Poems and Photographs (Blue Horse Press, 2019)
To find the poetic landscape of Justin Hamm you need to “Look off in the direction the weathervane points, past the place where rain raps sideways against the silo,” and suddenly you will find yourself inside the intricate ventricles of the human heart. What a tough beautiful little book of poems and photographs this is—with sublime echoes of Richard Hugo: distant houses, fallowed fields, poems of work and love, signaling the arrival of Hamm as our new clear-eyed and sublime voice of the Midwest
– Sean Thomas Dougherty, author of The Second O of Sorrow
In The Inheritance, Justin Hamm returns with a profound sincerity and vulnerability as he examines the generational pain that families inherit and pass down to one another. Through interrogating this pain, Hamm addresses the complex and conflicting love that accompanies it. “Who do you think / taught my mother / to hit” is juxtaposed with “if I loved you once / for those / bright eyes / I love you more now / for everything / that has made them / a little tired.” But through compassion and tenderness, Hamm breaks this cycle, delivering us to the bucolic and rural landscapes where “the skies [are] now the color of healing bruises.” The Inheritance is a yearning for more careful ways of existing in the world. Hamm sings the song of the ragged and roughshod, the logger and laborer whose lives are often invisible to the larger world and portrays them as makers of history, as redemptive figures who, at the end of the day, want to look out at the “wild flower-prairie / seasoned with primrose.” The coda of photos at the end of this collection serve as an embodiment of the family and landscape in Hamm’s poetry, as well as a reminder of our inheritance as readers—the responsibility to love one another and see beauty where it is often overlooked.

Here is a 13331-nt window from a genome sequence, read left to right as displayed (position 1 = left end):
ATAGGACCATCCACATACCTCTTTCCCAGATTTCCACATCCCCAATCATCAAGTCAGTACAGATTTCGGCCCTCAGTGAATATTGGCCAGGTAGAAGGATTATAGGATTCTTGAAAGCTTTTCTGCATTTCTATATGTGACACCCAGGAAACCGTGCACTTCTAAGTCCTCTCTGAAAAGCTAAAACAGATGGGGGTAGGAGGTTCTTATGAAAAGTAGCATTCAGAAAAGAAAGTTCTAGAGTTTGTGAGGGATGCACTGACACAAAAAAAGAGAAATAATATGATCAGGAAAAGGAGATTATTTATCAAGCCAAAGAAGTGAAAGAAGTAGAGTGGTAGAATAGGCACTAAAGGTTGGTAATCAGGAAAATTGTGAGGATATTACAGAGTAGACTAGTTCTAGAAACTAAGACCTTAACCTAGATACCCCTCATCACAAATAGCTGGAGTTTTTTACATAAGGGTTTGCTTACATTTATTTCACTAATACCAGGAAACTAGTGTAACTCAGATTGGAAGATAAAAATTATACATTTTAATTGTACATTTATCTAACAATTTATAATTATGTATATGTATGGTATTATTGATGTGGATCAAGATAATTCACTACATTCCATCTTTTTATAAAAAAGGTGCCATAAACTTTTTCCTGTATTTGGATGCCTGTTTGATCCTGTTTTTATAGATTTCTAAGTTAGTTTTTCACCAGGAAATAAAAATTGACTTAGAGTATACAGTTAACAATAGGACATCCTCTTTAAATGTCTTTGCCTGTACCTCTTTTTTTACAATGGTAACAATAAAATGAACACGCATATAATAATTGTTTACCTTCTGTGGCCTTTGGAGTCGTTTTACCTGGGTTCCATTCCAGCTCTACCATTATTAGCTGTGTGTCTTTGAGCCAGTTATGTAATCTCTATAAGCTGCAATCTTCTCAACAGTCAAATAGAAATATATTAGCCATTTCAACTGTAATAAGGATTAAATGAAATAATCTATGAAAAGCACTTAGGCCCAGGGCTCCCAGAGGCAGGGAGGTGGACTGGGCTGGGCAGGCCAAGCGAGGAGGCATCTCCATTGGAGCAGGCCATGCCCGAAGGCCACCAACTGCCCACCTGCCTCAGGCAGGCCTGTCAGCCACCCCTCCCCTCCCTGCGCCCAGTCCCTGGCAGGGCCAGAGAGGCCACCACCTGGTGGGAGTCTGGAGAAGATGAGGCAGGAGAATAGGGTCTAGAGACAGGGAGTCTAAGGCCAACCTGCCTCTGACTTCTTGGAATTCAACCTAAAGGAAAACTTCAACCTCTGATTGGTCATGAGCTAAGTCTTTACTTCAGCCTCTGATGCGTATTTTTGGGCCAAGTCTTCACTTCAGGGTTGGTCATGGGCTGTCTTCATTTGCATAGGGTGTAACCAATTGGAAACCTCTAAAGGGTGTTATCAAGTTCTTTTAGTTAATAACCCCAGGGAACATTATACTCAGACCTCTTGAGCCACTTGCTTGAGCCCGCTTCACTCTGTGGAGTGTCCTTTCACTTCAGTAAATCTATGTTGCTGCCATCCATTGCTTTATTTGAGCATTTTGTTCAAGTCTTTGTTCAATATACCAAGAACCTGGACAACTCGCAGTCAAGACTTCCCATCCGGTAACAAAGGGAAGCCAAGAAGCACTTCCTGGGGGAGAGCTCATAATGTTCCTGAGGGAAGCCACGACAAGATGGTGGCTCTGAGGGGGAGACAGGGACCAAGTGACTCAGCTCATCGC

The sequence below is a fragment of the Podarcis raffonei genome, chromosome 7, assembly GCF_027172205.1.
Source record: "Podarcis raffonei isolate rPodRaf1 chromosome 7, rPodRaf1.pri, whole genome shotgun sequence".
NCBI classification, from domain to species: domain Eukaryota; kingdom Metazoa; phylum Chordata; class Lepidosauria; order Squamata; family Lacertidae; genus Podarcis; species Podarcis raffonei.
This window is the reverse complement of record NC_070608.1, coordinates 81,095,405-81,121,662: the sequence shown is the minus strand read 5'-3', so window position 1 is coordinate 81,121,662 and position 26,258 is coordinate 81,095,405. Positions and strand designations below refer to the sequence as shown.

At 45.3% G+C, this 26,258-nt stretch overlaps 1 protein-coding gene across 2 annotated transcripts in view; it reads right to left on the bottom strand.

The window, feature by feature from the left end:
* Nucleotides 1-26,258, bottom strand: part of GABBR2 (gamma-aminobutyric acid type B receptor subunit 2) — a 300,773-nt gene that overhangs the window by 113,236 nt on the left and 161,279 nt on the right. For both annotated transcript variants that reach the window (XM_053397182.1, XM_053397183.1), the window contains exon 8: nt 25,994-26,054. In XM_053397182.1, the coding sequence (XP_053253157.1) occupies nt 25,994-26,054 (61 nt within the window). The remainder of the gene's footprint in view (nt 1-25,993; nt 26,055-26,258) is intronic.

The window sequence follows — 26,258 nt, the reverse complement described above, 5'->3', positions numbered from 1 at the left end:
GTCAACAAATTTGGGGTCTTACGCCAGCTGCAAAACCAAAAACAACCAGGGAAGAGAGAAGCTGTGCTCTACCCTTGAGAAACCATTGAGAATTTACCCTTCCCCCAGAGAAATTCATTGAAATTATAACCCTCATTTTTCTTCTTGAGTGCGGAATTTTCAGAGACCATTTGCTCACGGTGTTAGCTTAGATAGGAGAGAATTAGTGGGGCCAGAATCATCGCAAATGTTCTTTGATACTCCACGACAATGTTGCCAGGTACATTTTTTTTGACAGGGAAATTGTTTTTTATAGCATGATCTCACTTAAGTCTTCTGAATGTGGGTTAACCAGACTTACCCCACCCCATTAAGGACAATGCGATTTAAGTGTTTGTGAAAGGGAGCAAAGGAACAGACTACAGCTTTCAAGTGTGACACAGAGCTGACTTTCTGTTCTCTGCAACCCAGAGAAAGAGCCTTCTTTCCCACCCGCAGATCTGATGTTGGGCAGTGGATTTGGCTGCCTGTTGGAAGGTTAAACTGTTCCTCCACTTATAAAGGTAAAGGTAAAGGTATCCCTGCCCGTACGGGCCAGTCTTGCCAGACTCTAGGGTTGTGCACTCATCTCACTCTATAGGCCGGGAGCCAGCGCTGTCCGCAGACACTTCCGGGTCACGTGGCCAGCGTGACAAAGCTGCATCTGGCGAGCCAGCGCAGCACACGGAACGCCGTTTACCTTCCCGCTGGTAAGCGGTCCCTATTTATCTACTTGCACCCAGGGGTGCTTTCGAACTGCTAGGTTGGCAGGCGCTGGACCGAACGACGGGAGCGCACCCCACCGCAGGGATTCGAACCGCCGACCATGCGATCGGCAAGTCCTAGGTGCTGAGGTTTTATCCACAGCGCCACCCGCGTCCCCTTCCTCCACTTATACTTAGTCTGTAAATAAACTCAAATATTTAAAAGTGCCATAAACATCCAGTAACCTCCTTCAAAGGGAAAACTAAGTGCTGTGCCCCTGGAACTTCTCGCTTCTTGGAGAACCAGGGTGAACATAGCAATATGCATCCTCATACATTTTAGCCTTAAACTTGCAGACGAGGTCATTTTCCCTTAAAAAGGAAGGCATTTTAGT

– John McCarthy, author of Scared Violent Like Horses